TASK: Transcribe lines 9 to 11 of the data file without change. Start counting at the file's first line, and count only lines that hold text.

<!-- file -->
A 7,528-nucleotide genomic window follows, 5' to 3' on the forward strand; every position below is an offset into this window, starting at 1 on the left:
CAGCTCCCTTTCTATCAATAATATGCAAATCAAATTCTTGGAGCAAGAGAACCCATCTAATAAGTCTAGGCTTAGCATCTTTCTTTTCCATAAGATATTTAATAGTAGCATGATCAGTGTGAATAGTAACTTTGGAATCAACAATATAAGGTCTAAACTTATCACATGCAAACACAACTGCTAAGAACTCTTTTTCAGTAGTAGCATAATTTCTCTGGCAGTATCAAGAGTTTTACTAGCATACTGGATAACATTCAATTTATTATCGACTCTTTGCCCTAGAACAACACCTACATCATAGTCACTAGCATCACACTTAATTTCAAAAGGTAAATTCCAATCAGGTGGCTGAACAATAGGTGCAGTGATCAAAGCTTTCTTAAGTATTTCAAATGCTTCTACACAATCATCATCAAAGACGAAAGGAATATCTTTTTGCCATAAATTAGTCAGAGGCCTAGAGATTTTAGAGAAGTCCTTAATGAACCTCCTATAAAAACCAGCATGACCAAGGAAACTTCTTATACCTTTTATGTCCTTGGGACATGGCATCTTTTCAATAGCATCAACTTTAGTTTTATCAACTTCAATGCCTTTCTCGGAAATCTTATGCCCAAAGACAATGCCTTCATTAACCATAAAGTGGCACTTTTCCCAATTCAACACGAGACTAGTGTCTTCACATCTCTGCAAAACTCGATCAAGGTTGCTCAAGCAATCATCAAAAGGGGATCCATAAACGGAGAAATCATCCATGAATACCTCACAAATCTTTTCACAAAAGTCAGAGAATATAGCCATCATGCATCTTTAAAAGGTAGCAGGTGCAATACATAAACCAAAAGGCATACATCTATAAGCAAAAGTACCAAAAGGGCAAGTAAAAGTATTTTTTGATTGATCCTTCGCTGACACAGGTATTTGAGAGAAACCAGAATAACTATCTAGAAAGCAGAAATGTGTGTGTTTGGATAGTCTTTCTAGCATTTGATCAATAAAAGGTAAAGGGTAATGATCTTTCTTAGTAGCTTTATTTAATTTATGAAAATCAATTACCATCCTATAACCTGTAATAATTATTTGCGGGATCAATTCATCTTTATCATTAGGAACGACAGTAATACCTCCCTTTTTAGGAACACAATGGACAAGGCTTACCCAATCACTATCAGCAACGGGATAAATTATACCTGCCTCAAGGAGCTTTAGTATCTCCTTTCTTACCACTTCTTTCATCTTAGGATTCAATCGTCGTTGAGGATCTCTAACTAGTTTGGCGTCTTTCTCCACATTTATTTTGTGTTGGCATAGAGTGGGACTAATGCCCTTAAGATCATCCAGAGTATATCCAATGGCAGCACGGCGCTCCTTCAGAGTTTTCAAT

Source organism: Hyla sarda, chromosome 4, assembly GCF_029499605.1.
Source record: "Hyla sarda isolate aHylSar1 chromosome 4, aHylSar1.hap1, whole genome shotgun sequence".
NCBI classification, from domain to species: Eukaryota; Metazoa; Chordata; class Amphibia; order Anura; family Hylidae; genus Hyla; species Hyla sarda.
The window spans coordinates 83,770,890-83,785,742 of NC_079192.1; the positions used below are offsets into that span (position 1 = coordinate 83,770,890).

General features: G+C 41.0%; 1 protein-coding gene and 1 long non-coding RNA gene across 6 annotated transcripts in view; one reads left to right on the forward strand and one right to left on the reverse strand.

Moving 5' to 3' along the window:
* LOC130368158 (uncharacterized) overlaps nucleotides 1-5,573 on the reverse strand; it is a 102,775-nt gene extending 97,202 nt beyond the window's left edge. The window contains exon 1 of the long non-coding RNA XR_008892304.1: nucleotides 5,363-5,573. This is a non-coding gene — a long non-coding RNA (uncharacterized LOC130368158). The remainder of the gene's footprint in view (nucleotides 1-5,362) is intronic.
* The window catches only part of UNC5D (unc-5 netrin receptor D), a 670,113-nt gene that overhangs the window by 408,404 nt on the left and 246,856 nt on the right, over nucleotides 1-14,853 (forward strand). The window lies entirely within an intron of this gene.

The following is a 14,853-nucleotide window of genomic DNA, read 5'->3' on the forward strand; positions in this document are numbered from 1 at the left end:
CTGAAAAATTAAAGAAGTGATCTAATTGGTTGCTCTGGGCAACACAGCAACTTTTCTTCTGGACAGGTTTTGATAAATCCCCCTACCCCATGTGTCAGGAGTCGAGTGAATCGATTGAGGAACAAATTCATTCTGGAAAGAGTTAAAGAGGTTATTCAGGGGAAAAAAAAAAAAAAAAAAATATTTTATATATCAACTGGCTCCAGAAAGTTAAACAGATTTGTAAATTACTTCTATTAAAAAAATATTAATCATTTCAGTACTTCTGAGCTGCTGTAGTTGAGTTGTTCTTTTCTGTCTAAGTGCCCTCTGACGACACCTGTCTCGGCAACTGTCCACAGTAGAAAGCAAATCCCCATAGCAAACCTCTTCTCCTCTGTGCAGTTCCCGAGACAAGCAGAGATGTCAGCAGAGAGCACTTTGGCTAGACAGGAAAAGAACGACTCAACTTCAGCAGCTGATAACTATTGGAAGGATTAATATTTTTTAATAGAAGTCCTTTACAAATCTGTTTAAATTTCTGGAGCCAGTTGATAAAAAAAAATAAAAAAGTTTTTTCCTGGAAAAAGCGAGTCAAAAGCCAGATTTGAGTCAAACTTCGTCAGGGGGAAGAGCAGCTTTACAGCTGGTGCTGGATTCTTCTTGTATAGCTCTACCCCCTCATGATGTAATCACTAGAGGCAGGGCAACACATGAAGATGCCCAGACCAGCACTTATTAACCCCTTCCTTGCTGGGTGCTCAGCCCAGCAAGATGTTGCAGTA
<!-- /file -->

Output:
* LOC130368158 (uncharacterized) overlaps nucleotides 1-5,573 on the reverse strand; it is a 102,775-nt gene extending 97,202 nt beyond the window's left edge. The window contains exon 1 of the long non-coding RNA XR_008892304.1: nucleotides 5,363-5,573. This is a non-coding gene — a long non-coding RNA (uncharacterized LOC130368158). The remainder of the gene's footprint in view (nucleotides 1-5,362) is intronic.
* The window catches only part of UNC5D (unc-5 netrin receptor D), a 670,113-nt gene that overhangs the window by 408,404 nt on the left and 246,856 nt on the right, over nucleotides 1-14,853 (forward strand). The window lies entirely within an intron of this gene.

The following is a 14,853-nucleotide window of genomic DNA, read 5'->3' on the forward strand; positions in this document are numbered from 1 at the left end: